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Organisational transformation: How to change the tyres while driving


Organisational transformation: How to change the tyres while driving


Successfully executing ‘concurrent transformation’ is perhaps the most complex and pressing challenge for clients, and the playbook is being written on the field, writes Phil Phelan. Further complicating the problem is that the ‘speed of consumer’ is moving faster than the ‘speed of business’ – technology and culture are also moving at different speeds.


For every business that wants to survive and prosper, learning to ‘change the tyres while driving’ is imperative to maintaining business-as-usual while undertaking evolutionary large-scale transformation.

Fortunately, brands needing to master concurrent transformation have a blueprint in the form of early project management and ‘Skunk Works’ operations that subsequently found their way into software development. A more contemporary inspiration can be found in Apple, which inherited the Lockheed gene. These two companies represent strategic decisions about how to assemble and structure teams, and design their workflows.

These ideas for transformation – lean, agile, iterative, MVP (minimum viable product), prototyping, incubating, call it what you will – are ready to make an impact on wider business practices, as long as they are aligned with complementary structure and staffing practices. And it’s possible to create the conditions for the two types of mindsets needed to perform concurrent change, which we describe as pirates and gardeners (more on that later).

These emerging rules for concurrent transformation are especially relevant to how brands redefine the way they create and fulfill their stories with a changing consumer.


Skunk Works: not all technology stories start in a garage

In the 1940s during World War II, aerospace company Lockheed set up an incubator in a circus tent next to a plastics factory. The initiative was called the Lockheed Advanced development projects division, alias Skunk Works. Inside the tent, a select team of designers, engineers and others were fast-tracking the development of the p-80 Shooting Star fighter jet – in secrecy.

The foul smells from the factory helped give the workers the name ‘Skunk Works’ – a name still owned by Lockheed today and representing a bigger idea – the P-80 was designed, built and delivered in just 143 days.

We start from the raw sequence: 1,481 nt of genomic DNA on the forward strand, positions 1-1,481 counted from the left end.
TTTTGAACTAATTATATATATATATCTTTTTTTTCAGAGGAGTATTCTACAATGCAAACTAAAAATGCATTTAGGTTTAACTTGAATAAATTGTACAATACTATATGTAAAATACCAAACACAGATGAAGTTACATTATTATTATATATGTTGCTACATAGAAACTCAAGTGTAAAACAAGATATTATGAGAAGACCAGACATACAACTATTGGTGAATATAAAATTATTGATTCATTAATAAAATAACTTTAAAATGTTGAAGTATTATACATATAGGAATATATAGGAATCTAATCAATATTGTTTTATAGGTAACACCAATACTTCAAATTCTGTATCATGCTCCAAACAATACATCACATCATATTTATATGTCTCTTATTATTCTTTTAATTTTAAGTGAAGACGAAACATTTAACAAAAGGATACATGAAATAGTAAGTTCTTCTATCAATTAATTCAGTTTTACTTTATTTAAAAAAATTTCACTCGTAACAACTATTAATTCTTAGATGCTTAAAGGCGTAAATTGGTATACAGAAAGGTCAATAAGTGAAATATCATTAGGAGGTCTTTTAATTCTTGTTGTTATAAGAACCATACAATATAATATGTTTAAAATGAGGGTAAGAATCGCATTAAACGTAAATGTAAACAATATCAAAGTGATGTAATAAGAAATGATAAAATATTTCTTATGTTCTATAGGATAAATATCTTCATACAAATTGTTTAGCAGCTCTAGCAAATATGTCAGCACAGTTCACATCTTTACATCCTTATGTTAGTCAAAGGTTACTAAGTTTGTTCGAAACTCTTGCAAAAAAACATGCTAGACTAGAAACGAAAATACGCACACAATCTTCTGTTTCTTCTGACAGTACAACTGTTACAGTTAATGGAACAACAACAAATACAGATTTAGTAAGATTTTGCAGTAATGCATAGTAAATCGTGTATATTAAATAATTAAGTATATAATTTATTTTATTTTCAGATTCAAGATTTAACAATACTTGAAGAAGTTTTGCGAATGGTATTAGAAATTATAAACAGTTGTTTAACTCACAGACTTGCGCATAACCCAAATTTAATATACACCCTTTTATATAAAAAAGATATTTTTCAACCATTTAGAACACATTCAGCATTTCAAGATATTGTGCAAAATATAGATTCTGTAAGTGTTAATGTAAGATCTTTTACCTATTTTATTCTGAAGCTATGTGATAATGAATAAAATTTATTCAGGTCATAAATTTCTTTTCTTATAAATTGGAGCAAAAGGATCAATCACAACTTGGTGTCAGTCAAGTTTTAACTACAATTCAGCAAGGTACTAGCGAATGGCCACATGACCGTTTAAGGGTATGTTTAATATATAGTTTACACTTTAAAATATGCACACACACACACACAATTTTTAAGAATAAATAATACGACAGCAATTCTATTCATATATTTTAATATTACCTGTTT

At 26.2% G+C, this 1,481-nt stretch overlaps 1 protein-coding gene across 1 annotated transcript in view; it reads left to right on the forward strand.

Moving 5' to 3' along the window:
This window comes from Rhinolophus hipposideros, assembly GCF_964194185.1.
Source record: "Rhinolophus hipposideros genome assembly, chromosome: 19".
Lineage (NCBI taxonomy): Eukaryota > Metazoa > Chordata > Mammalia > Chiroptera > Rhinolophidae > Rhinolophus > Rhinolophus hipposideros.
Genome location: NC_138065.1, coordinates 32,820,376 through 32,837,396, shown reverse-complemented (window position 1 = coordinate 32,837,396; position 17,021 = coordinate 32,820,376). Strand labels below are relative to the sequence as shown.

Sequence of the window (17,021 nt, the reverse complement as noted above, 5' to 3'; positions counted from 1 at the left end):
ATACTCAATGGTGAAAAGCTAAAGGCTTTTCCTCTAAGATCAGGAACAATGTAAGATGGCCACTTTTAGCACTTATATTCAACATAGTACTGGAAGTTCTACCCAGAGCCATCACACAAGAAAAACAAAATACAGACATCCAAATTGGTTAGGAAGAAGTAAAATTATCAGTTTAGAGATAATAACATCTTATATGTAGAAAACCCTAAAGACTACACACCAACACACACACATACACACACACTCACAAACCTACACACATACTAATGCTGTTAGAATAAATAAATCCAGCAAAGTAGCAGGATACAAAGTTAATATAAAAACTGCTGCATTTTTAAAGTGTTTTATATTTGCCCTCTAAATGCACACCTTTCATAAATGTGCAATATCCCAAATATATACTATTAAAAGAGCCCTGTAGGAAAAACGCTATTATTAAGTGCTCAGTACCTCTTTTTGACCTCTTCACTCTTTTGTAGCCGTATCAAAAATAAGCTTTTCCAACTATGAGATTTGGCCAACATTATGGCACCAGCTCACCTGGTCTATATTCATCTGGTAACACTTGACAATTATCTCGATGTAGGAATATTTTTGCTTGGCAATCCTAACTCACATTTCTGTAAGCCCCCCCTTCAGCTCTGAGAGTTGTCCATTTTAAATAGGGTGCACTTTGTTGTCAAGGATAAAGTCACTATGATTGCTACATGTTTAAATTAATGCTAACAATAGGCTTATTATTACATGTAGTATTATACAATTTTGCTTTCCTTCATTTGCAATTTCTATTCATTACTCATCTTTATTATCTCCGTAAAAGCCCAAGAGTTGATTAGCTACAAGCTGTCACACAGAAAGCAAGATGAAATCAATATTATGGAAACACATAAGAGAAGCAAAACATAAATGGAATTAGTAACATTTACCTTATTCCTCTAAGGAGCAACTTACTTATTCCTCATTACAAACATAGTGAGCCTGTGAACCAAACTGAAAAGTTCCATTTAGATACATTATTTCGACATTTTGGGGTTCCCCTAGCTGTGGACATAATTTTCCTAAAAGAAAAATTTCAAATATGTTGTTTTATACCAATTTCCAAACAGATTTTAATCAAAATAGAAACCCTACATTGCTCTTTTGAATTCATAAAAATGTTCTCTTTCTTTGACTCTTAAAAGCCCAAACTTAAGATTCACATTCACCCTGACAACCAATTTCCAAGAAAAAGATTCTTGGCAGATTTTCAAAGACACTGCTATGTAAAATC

Today, the bigger idea of creating ‘breakthrough technologies’ that is implied in Skunk Works can be applied to high-priority research and development or innovation at large organisations, featuring small teams taken out of their normal working environment and given exceptional freedom from the organisation’s standard management constraints.

At its heart, the Skunk Works concept is a strategic idea about the importance of creating the right environment and conditions to achieve innovation at speed.

Skunk Works has been a very influential idea across many fields of business but especially in technology and software.

Half a century on, the Skunk Works spawned numerous successors. It influenced IBM, which adopted them to help it break from mainframe into personal computing. Steve Jobs used the philosophy to ‘hothouse’ the development of the Macintosh computer behind the now-demolished Good Earth restaurant in Cupertino. And of course, today Google has its X Lab.

The ideas have a natural home where technology transforms business. They may go on to mutate and multiply inside the world of software development and technology consulting.

Thus we refer to Lean, Agile, Iterative, MVP, prototyping, and many other related innovation models that are all inheritors of the Skunk Works gene.

Indeed, the applications of these models and the concept of the company ‘lab’ has spread far beyond the world of software and into a much wider business and branding practice.


Mechanistic versus humanistic transformation: or, what we can learn from the birth of quantum physics

Every few years since 1911, the world’s leading scientific thinkers have gathered at the Hotel Metropole in Brussels to solve the pre-eminent open problems in both physics and chemistry (from 1922).

Perhaps the most significant of these meetings, known as the Solvay Conferences, was in 1927 from which quantum physics emerged, with key players Albert Einstein and Niels Bohr debating the philosophy and the mechanics of this new field of physics.

The ideas spawned by this conference were of a vastly unknowable, uncertain but interconnected world where everything was related. The abstract and potentially limitless impact of this new system of information flowed through the next century of science, of computing, of philosophy and eventually, of management and organisations.

The old engineered world of the industrial revolution and its command and control and cause and effect had taken many decades to create the ideas of scientific management. These still remain as legacy ideas in businesses such as porter’s generic strategies for business advantage.

The new humanistic world proposed a world of networks, of connections, of systems and human potential moved far more rapidly into use. In politics, it created a shift from parties to movements; in spiritual life, from churches to new-age consciousness and environmentalism; in philosophy post-modernism.

In the corporate world, once radical ideas about the importance of people, culture and motivation are now widely accepted. As modern organisations have grown larger, more complex and dense, we are learning to use these ideas to engage collective intelligence, to share responsibility, and to work from the ground up to promote collaborative innovation.